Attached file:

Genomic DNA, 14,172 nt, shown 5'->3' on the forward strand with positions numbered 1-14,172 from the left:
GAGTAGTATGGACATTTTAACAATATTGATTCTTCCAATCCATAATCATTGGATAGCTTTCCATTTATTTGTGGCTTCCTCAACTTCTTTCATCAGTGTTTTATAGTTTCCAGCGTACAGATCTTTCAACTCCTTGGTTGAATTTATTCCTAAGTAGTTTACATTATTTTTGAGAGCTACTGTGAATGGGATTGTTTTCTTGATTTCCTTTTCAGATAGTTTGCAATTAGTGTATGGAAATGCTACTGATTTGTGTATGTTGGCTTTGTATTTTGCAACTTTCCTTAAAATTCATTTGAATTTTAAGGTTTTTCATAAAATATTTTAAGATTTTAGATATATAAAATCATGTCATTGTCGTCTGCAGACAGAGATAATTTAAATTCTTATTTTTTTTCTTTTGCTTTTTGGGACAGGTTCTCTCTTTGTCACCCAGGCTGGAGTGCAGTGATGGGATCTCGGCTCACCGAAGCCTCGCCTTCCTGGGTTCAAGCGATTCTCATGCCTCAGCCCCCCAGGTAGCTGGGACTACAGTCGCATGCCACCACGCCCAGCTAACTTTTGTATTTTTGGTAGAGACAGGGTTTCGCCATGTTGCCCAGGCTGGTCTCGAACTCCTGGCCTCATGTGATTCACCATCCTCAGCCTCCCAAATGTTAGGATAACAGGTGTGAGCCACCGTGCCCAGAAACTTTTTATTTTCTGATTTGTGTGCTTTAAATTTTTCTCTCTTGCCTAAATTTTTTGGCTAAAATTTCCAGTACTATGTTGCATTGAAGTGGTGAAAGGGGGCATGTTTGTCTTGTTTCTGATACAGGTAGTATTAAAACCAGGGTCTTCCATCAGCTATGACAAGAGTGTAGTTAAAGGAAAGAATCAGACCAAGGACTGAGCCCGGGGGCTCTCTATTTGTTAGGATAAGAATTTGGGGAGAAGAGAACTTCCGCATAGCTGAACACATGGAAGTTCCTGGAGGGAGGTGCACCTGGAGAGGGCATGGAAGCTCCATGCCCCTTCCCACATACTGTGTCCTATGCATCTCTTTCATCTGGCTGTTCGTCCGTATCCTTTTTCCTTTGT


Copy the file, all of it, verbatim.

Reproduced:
Genomic DNA, 14,172 nt, shown 5'->3' on the forward strand with positions numbered 1-14,172 from the left:
GAGTAGTATGGACATTTTAACAATATTGATTCTTCCAATCCATAATCATTGGATAGCTTTCCATTTATTTGTGGCTTCCTCAACTTCTTTCATCAGTGTTTTATAGTTTCCAGCGTACAGATCTTTCAACTCCTTGGTTGAATTTATTCCTAAGTAGTTTACATTATTTTTGAGAGCTACTGTGAATGGGATTGTTTTCTTGATTTCCTTTTCAGATAGTTTGCAATTAGTGTATGGAAATGCTACTGATTTGTGTATGTTGGCTTTGTATTTTGCAACTTTCCTTAAAATTCATTTGAATTTTAAGGTTTTTCATAAAATATTTTAAGATTTTAGATATATAAAATCATGTCATTGTCGTCTGCAGACAGAGATAATTTAAATTCTTATTTTTTTTCTTTTGCTTTTTGGGACAGGTTCTCTCTTTGTCACCCAGGCTGGAGTGCAGTGATGGGATCTCGGCTCACCGAAGCCTCGCCTTCCTGGGTTCAAGCGATTCTCATGCCTCAGCCCCCCAGGTAGCTGGGACTACAGTCGCATGCCACCACGCCCAGCTAACTTTTGTATTTTTGGTAGAGACAGGGTTTCGCCATGTTGCCCAGGCTGGTCTCGAACTCCTGGCCTCATGTGATTCACCATCCTCAGCCTCCCAAATGTTAGGATAACAGGTGTGAGCCACCGTGCCCAGAAACTTTTTATTTTCTGATTTGTGTGCTTTAAATTTTTCTCTCTTGCCTAAATTTTTTGGCTAAAATTTCCAGTACTATGTTGCATTGAAGTGGTGAAAGGGGGCATGTTTGTCTTGTTTCTGATACAGGTAGTATTAAAACCAGGGTCTTCCATCAGCTATGACAAGAGTGTAGTTAAAGGAAAGAATCAGACCAAGGACTGAGCCCGGGGGCTCTCTATTTGTTAGGATAAGAATTTGGGGAGAAGAGAACTTCCGCATAGCTGAACACATGGAAGTTCCTGGAGGGAGGTGCACCTGGAGAGGGCATGGAAGCTCCATGCCCCTTCCCACATACTGTGTCCTATGCATCTCTTTCATCTGGCTGTTCGTCCGTATCCTTTTTCCTTTGT